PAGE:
Cafe Cahaya Bulan

CONTRIBUTED BY MARTHA HEPLER

Cahaya path Our very first weekend in Okinawa, my husband, baby and I piled into the car and headed up north to Churaumi Aquarium, apparently worried that in three years on this gigantic island we would not make it to that minor tourist attraction. By the time we got there, we were starving, so we bypassed the aquarium, following signs toward restaurants just past the aquarium parking lot.  Within a couple of minutes we found ourselves treading down what felt like a secret stairway under the luscious greenery of low-hanging branches and entering a relaxing, modern cafe with a beautiful view of the ocean–waves breaking on the reef in front, Emerald Beach to the left, and Ie Island in the distance.

The one waiter brought us water and immediately retreated to behind the bar, where he seemed to be playing on his MacBook.  We puzzled over this until he came rushing back over, having translated three items of the all-Japanese menu. He was very apologetic for not speaking good English, but we were able to communicate just fine. This being our first meal out on-island,  I got the soba (having heard that this was The Thing to Try here) and my husband got the pork rice bowl.  Both items were delicious and came with interesting sides of goya, deviled egg, and things that I wrote down as “white stuff”,  “green stuff” and “rice gruel”.  Regardless of what they were, they were wonderfully tasty and the main dish portions were quite generous (while the “stuff” portions were just big enough for you to have a little taste adventure).  Our waiter only translated three items for us, but the printed Japanese menu appeared to be quite extensive; I think he was worried about how long it was taking to translate.   Prices were reasonable, about 500 yen per meal as I recall.

Cahaya seating

The cafe has a modern, industrial feel to it and most of the walls are actually black, but it does not seem dark because of the wall of windows overlooking the ocean and the high ceiling. Even on an overcast day like ours, it felt light and airy. Clearly a lot of care has gone into the decor, which contributed greatly to our experience.   There was  a bookshelf full of books on Okinawa and interior design, little wooden puzzle games, and even a pair of binoculars (the better to spy on Ie with).  Some porch seating is available, and there is a seawall walk a few yards away. (If you’re not already sold, they have the most enthusiastically heated toilet seat I’ve ever laid tush upon.)  I hope to go back every time I’m up north.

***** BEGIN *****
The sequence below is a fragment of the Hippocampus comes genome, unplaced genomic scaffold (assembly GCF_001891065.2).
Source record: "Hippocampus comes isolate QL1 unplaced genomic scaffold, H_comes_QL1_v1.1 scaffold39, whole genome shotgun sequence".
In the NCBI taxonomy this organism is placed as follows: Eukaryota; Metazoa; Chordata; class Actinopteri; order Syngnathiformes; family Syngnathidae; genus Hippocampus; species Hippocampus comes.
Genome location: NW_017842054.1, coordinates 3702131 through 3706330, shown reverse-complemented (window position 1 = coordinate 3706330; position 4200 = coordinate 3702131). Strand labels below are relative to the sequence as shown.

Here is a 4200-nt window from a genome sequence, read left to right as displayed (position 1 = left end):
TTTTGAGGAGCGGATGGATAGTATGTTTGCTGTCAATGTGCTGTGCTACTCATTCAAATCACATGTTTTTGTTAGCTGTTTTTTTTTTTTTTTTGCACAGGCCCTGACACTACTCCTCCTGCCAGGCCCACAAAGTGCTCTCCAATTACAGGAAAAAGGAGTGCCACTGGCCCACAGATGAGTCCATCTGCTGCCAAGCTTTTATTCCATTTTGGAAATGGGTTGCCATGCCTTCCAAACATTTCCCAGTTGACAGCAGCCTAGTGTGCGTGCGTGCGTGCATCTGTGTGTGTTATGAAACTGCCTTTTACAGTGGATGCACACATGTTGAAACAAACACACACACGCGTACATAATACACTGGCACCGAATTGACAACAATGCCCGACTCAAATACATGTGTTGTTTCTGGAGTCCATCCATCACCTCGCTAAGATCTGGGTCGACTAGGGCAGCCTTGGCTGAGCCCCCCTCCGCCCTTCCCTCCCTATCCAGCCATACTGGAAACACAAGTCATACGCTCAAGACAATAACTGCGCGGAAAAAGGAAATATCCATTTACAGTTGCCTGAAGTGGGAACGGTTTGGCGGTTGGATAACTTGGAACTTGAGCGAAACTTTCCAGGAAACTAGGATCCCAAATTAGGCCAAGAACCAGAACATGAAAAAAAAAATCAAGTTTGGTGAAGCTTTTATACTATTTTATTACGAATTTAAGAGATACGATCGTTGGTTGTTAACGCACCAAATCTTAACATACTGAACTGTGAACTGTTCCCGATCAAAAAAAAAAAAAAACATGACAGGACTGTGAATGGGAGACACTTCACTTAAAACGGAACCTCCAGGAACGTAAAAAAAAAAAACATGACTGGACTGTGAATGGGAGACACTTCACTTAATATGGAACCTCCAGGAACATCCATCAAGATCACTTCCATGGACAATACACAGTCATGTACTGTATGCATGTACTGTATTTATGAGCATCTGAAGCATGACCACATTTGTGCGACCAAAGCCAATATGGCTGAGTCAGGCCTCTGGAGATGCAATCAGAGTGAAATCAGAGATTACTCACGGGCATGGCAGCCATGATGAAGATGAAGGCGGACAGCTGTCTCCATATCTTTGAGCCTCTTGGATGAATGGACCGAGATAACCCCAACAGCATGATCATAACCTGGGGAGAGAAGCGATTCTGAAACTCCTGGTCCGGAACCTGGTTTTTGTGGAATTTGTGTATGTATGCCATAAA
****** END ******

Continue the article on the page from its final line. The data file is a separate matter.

Cahaya outside

Directions:  To get to Cafe Cahaya Bulan, drive just past the Ocean Expo Park on your left and take a left at this junction. (We took this picture on our way out, so coming from the Ocean Expo Park all this signage will be on the left side of the road.)

Cahaya map front

You’ll now be in/on something that feels like both a parking lot and a road. Stay left at the fork, following a very small sign, and head to the end of the road/parking area and look for a sign next to stairs going down the little hill (see pix at top of post), all on the left side of the parking lot.  Here on their website is another view of the way back through the parking area.

Payment:  Yen only

Hours:  Cafe Cahaya Bulan is open daily, 11am until sunset, typhoons permitting.

Phone:  (Japanese only), 0980(51)7272

Address: 1147 Bise, Motobu, Kunigami

Google Maps Coordinates: 26.6960592, 127.88069810000002

Parking: There is plenty of parking, AND they have free wi-fi

Website: www.cahayabulan.com

3 COMMENTS

  1. I wanted to let everyone know that I just went there on Wednesday and was surprised. They are now closed Wednesday’s and Thursday’s. Open from 12 to sunset.

  2. Oh, what a surprise! Cahaya Bulan means moonshine in Indonesian (or malaysian), I wonder what made them chose the title 🙂 Looks like a very nice place, Okinawa is one of the places I wanted to visit once I go back to Japan again.

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